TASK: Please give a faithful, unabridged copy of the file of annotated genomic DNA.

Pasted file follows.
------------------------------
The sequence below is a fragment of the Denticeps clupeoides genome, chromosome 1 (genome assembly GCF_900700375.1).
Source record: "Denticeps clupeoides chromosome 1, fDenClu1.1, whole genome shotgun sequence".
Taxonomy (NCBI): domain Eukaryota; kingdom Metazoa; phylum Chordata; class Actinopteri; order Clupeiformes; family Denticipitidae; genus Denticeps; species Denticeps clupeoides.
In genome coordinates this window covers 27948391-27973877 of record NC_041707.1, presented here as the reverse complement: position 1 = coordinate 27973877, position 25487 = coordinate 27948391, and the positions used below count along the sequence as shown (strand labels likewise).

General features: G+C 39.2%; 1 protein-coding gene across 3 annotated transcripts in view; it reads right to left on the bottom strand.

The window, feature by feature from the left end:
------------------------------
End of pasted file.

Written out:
The sequence below is a fragment of the Denticeps clupeoides genome, chromosome 1 (genome assembly GCF_900700375.1).
Source record: "Denticeps clupeoides chromosome 1, fDenClu1.1, whole genome shotgun sequence".
Taxonomy (NCBI): domain Eukaryota; kingdom Metazoa; phylum Chordata; class Actinopteri; order Clupeiformes; family Denticipitidae; genus Denticeps; species Denticeps clupeoides.
In genome coordinates this window covers 27948391-27973877 of record NC_041707.1, presented here as the reverse complement: position 1 = coordinate 27973877, position 25487 = coordinate 27948391, and the positions used below count along the sequence as shown (strand labels likewise).

General features: G+C 39.2%; 1 protein-coding gene across 3 annotated transcripts in view; it reads right to left on the bottom strand.

The window, feature by feature from the left end: